Many people will ask at this point – ‘What on Earth is a First Nation?’ Well, First Nations are defined as the indigenous peoples who were first known to live in a country (Live as opposed to ‘occupy’). These include millions of North American ‘Native – not Indian’ Tribes, South Americans, Aborigines across Australia and Maoris across New Zealand, Hawaiians, Kogi Indians in Colombia, and many, many more.

When the colonising countries of the world (mainly England, France, Denmark, Germany, Spain, Portugal and so forth), started to explore the ‘New World’ in search of power, prestige, military strength, raw materials such as gold, timber, food and latterly oil, the original inhabitants were in many instances, treated as almost an irrelevance, and in Australia for instance, until as late as the 1960’s Aboriginal natives could be shot by farmers. A supposed First World country, where the law allowed a farmer to shoot a man through the head, simply because he was foraging for food for his family? How barbaric is that?

The Spanish in their mad desire for gold and silver, virtually exterminated whole First Nations (remember the Aztecs?)

The original relationship between many colonising powers and the First Nation people there was expressed in treaties. Both recognized one another as nations. First Nations agreed to share the land and live side by side with the newcomers, but they would never supposedly stand in each other’s way or impose their systems or values on one another.

It was a relationship founded on mutual recognition, respect and sharing. A grand gesture, but however, in nearly every case, these ‘treaties’ turned out to be very one-sided and biased affair. In many cases, when the ‘low life’ started arriving from the colonising countries, so many crooked deals and thefts took place, with no real redress from the legal dictates of the occupying power, that treaties themselves became very much a one-way documents. Honoured almost in every event only by the First Nation, with breach after breach by the colonising powers.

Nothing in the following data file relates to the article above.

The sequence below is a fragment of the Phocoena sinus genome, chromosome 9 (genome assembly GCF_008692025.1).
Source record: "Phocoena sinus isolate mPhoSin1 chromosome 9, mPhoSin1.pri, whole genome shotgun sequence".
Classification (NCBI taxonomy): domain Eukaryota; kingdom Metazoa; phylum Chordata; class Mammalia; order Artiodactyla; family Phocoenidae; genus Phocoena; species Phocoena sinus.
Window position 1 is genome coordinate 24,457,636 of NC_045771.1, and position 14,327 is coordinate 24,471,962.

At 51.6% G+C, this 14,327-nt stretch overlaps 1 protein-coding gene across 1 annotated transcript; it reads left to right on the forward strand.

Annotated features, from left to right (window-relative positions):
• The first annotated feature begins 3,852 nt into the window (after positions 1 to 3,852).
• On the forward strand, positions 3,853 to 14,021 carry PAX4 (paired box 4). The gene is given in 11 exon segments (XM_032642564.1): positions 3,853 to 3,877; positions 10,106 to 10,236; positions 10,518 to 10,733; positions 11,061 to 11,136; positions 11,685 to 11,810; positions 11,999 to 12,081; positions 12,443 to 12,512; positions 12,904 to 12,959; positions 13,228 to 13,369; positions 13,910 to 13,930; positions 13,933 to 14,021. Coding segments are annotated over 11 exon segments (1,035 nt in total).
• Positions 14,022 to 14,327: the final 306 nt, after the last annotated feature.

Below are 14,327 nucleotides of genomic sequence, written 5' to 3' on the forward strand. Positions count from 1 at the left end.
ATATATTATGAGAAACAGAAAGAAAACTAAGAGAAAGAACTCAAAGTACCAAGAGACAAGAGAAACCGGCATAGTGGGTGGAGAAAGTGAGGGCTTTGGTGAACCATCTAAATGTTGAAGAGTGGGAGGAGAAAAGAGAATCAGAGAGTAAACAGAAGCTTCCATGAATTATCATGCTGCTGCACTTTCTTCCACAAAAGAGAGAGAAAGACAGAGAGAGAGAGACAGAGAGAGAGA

With the Maori Nation, in particular, the Treaty of Waitangi in 1842 was supposed to create a legal framework for the coexistence of the Maori First Nation, and the English Colonial Powers. However, even after over 160 years, the New Zealand Government still stands virtually in contempt of the Treaty of Waitangi, even though the United Nations Declaration on defining the rights of Indigenous people was passed on 13th September 2007 (of which New Zealand actually signed a year later), Maoris still live in the main as a second class level of citizens in their own land, with poor health facilities, poor schooling, and high levels of unemployment.

In 2002, a blood line chief, His Excellency Chief Charles Hohepa, was selected (not elected) by the Maori Council of Chiefs, to be the Sovereign Mandate of the Maori People, and Head of the Matua Karanga Foundation, an organisation set up by the Council of Chiefs that pre-dates the Treaty of Waitangi.

It is important to note here, that the clearly defined aims of the Matua Karanga Foundation (MKF) is a humanitarian organisation determined to bring about true peace and harmony across all nations, regardless of race, creed, colour or religion. It is also adamant in its support for the United Nations 8 Millennium Goals.